Wang Zhenhua, the chairman of real estate group Future Land Development (01030.HK), was detained in Shanghai on suspicion of child molestation.
According to reports, a middleman took two girls, aged 9 and 12, to a five-star hotel near Future Land’s headquarters on June 29. If the allegation is true, the fact that he chose an upscale hotel close to his office suggests someone in authority could be offering him some sort of “protection”.
Wang was detained by Shanghai police on July 1. The local state-owned media Xinmin Evening News didn’t report it until 3 p.m. on July 3 on its Weibo account.
All other online media outlets then reproduced the news. However, all the reports were deleted around 4 to 5 p.m. on that day because the Shanghai publicity department reportedly intervened and ordered all media outlets to delete the report.
But things changed quickly. People’s Daily and CCTV, China’s top two state mouthpieces, reported the news later that day. That has encouraged other media outlets to continue their coverage of Wang’s case.
Thanks to the Central Leading Group for Inspection Work, which has been in Shanghai since June, for following up on the case. Otherwise, the scandal could have been covered up.
Now, if Shanghai had sufficient press freedom and check and balance on local officials, that would never happen.
Shanghai may be a rich city, but the incident shows that without proper checks and balances and freedom of the press, no matter how wealthy one is, there won’t be a real sense of security. That’s because there is always a chance that someone more powerful can take away all you have or inflict damage on you.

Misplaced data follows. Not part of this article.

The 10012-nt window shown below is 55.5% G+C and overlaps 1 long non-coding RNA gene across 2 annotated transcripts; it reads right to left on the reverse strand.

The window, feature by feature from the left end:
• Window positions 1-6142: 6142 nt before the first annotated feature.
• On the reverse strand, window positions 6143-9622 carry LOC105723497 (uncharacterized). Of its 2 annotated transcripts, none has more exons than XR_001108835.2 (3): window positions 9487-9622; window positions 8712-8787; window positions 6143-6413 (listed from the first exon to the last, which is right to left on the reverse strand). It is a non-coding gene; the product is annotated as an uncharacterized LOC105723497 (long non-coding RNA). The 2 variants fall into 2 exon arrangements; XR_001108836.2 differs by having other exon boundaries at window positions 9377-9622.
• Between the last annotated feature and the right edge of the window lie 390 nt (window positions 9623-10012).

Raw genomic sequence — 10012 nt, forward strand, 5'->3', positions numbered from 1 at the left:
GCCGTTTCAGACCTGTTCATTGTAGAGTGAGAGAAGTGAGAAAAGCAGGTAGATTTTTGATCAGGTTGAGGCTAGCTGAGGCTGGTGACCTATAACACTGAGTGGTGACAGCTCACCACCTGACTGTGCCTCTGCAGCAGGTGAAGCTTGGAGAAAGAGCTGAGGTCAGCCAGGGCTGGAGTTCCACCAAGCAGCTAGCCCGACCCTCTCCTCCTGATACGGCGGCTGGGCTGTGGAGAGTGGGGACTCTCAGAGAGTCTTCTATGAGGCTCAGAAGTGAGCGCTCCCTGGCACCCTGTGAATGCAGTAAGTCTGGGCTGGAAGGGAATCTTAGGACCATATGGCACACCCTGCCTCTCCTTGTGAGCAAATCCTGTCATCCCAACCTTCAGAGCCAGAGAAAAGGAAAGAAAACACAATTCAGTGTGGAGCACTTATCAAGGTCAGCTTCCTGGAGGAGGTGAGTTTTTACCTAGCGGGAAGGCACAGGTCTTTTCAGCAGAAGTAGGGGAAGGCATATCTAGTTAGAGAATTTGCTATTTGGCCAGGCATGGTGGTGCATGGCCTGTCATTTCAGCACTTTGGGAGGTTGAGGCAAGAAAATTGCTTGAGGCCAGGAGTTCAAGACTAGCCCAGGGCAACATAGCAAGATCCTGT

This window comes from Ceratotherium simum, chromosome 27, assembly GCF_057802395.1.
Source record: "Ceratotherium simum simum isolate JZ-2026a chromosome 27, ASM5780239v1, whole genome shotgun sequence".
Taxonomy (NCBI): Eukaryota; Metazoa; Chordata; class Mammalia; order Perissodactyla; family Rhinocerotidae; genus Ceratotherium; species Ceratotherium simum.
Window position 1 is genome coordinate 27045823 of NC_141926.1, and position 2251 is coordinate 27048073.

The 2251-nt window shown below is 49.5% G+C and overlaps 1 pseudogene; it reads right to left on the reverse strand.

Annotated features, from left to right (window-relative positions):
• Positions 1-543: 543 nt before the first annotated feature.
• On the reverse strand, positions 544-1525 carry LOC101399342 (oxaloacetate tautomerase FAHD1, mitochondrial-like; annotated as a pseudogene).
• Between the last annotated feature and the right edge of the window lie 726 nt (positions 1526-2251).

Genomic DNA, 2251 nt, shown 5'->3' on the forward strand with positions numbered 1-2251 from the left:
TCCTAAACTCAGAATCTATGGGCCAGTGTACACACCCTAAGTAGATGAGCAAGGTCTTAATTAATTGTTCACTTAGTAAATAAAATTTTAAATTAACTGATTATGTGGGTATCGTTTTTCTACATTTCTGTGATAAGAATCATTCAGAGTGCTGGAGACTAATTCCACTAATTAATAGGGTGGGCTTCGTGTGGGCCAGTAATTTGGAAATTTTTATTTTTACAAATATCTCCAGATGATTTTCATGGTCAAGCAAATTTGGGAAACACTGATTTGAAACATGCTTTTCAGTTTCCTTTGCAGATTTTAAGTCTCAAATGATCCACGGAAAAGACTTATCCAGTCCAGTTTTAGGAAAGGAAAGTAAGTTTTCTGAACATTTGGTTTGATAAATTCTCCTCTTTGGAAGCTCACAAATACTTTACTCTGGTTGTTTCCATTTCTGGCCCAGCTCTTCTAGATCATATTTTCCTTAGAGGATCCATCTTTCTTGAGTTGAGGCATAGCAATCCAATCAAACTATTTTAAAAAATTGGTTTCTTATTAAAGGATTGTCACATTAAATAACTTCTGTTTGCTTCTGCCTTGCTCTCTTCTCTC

Chinese President Xi Jinping has achieved a lot since he assumed power in 2012. Authorities have been cracking down on corruption. The top leadership has taken a tough stance on environmental protection.
Xi has also ordered the Central Leading Group for Inspection Work to break up unholy alliances between local officials and businessmen.
The Chinese have become more prosperous four decades after the nation’s reform and opening-up. But apart from better living standards, what most people want now is perhaps security.
This article appeared in the Hong Kong Economic Journal on July 8
Translation by Julie Zhu
[Chinese version 中文版]
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